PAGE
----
“While Florida’s ‘Shoot First’ law is the reason that George Zimmerman has not been arrested, it’s Florida’s concealed carry law that enabled him to confront Trayvon Martin with a loaded handgun in the first place. Without Florida’s lax concealed carry law Trayvon Martin would be alive today. Across America, hundreds of innocent lives and families have been decimated, their communities shaken, by concealed carry killers who acted as judge, jury, and executioner.”

FIVE STATES DEBATE ‘STAND YOUR GROUND’ LAWS. So far, 25 states have approved Florida-style “stand your ground” laws and the National Rifle Association and the American Legislative Exchance Council (ALEC) is continuing to push for similar laws across the nation, Amanda Pearson Beadle reported at ThinkProgress.org (2/26). Legislators in five states are considering the self-defense bills. In Alaska, the House has approved the bill, which is now before the Senate, where James Fayette, an assistant district attorney from Anchorage, testified (3/16) that the bill was a bad idea. “It will do nothing to enhance the safety of law-abiding gun owners,” Fayette said. “What it will do is make it more difficult for me and my colleagues to convict violent criminals.” The bill reportedly had bipartisan support in the Senate.

In Iowa the House also passed the bill, but it likely will be blocked on procedural grounds in the Senate, but Rep. Matt Windschitl (R) plans to reintroduce it next year.

In Massachusetts, a legislator introduced a self-defense bill that would allow people to use “guns, knives, baseball bats or other deadly force if they feel threatened or think someone else is endangered.”

Lawmakers in New York and Nebraska have also introduced “stand your ground” bills that are stalled in both legislatures.

A “stand your ground” bill was passed and signed into law by Gov. Tom Corbett (R) in Pennsylvania while in New Hampshire Republicans overrode the veto of Gov. John Lynch (D) in the past year. A bill passed by the Minnesota legislature was vetoed by Gov. Mark Dayton (D).

In response to ALEC’s role, Beadle noted, a coalition is pressuring the group’s corporate sponsors to stop funding ALEC’s “reckless agenda” that harms communities. The group, which includes Republic Report, Color of Change, the Center for Media and Democracy and Van Jones’ organization, Rebuild the Dream, noted that companies such Wal-Mart, Kraft, AT&T, UPS, ExxonMobil and State Farm Insurance sit on ALEC’s Private Enterprise Board and help fund its controversial efforts.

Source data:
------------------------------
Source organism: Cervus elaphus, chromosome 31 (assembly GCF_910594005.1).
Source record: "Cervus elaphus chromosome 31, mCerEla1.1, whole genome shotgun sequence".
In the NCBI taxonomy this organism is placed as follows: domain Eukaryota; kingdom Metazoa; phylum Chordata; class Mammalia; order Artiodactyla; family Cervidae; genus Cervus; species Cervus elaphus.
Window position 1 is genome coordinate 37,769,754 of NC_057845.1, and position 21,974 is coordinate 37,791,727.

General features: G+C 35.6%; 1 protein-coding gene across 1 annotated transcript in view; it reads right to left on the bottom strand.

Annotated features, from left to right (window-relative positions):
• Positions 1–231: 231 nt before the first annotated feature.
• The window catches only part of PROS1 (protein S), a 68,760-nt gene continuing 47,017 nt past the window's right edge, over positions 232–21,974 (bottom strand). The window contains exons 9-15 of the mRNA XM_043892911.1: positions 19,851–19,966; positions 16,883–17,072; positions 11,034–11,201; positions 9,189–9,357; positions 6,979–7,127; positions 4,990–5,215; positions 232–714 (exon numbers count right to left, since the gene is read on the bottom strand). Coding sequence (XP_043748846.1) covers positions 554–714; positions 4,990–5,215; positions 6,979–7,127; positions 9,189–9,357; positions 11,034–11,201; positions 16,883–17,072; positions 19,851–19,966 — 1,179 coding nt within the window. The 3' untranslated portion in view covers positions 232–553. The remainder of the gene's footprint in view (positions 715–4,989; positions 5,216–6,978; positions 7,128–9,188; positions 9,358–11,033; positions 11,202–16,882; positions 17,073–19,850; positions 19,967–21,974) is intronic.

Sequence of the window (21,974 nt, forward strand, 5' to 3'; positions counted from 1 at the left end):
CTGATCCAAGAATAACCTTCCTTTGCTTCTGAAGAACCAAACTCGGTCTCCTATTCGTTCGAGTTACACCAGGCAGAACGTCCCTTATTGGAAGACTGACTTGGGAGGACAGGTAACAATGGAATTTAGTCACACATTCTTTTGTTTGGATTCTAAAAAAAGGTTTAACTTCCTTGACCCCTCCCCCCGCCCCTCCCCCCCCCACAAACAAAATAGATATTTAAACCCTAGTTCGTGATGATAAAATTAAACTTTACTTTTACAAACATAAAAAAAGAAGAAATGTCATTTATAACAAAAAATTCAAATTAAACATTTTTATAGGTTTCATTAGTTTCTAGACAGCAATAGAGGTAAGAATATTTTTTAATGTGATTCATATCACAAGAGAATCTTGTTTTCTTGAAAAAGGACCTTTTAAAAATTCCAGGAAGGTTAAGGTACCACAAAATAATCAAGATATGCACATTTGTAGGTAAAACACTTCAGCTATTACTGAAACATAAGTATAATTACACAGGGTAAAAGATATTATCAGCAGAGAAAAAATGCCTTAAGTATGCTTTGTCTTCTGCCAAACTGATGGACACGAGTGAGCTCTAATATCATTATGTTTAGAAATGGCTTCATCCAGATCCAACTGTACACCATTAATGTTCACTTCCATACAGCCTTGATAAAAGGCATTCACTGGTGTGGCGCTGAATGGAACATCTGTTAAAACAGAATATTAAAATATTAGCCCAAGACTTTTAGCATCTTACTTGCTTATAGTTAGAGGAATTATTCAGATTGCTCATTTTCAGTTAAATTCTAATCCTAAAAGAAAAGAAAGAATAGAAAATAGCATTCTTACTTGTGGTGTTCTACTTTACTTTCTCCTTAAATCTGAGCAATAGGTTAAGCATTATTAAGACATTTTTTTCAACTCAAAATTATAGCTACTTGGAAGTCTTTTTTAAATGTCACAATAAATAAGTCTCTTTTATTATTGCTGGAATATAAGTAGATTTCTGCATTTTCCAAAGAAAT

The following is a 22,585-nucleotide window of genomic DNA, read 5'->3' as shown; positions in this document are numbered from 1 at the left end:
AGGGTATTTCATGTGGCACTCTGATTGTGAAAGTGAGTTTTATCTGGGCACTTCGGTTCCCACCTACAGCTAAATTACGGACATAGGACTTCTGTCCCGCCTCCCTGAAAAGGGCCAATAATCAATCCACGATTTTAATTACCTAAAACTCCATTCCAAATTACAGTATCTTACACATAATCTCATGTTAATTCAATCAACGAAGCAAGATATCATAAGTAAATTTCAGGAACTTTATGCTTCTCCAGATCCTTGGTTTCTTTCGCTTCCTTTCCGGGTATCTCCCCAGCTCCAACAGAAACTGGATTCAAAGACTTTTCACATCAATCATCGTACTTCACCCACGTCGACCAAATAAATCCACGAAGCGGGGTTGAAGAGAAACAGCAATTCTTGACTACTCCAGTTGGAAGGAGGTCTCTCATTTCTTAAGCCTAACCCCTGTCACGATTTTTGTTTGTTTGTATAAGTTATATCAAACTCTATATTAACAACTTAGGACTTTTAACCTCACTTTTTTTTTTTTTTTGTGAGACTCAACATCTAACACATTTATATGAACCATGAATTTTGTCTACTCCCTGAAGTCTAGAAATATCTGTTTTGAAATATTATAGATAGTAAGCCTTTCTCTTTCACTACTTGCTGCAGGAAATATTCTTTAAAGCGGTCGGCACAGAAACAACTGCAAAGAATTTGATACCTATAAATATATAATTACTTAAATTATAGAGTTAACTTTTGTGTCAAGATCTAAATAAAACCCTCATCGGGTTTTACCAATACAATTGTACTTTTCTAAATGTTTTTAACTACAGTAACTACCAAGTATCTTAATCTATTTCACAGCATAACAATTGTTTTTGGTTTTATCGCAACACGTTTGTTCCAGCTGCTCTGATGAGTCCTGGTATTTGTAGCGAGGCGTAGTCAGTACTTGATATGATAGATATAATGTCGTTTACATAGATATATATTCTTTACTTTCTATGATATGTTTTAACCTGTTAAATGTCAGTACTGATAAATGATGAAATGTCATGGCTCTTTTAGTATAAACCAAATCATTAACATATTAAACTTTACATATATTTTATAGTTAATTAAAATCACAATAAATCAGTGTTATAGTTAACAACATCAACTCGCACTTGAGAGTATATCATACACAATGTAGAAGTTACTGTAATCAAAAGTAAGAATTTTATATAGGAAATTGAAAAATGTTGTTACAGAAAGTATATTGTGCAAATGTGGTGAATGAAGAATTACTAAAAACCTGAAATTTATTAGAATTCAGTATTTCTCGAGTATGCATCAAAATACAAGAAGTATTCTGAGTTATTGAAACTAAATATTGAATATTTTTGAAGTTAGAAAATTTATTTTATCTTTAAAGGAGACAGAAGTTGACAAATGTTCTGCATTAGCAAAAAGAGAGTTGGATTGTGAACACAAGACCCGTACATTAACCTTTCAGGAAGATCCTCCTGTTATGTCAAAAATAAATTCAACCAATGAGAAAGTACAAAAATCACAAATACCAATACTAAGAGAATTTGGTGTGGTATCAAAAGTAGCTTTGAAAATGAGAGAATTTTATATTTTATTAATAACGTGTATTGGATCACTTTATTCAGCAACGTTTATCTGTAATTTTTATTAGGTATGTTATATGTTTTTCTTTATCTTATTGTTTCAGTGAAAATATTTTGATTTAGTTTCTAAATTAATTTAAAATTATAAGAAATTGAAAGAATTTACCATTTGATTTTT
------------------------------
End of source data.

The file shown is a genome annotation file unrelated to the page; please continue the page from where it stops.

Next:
SENATE REPUBS TEASE, THEN PRESERVE OIL SUBSIDIES. Senate Republicans at first stepped aside (3/26) to let debate occur on a bill proceed that would end $20 bln in subsidies for the five largest oil companies over 10 years. The bill sponsored by Sen. Bob Menendez (D-N.J.) would divert the money from oil subsidies to cut the deficit and invest in green energy technology. The bill cleared the Republican filibuster on a 92-4 vote, to allow the bill to get a regular debate (which Republicans could filibuster again). Then, on March 29, 43 Senate Republicans and four Democrats supported the filibuster to stop the bill from getting to a vote.

Michael McAuliff noted at HuffingtonPost.com (3/26) that the GOP answer to rising gas prices has been to push for more drilling and support building the Canada to Texas Keystone XL tar sands oil pipeline faster, even though experts and outside analyses say such actions would have little or no impact on gas prices.

President Obama released a statement in support of Menendez’s bill. “The nation’s outdated tax laws currently provide the oil and gas industry billions of dollars per year in these subsidies, even though the industry is reporting outsized profits,” the statement said. “Furthermore, heads of the major oil companies have in the past made it clear that high oil prices provide more than enough profit motive to invest in domestic exploration and production without special tax breaks. In making the tough choices necessary for deficit reduction, the Nation simply cannot afford these wasteful subsidies.”

SENATORS WHO VOTED TO PROTECT OIL TAX BREAKS GOT $23M FROM BIG OIL. ThinkProgress noted (3/29) that the 43 Senate Republicans and four Democrats who filibustered to protect $24 billion in tax breaks for Big Oil have received $23.5 million in career contributions from oil and gas companies. The 51 senators voting to repeal oil tax breaks (a majority of the Senate, but not enough to clear the 60-vote filibuster hurdle) have received $5,873,600.

A ThinkProgress Green analysis showed how oil and gas companies have funneled cash to the senators who protected its handouts: The senators who voted for Big OilÕs handouts received on average over four times as much career oil cash as those who voted to end them.

Overall, Senate Republicans have taken $23.2 million in oil and gas contributions. Democrats received $6.66 million.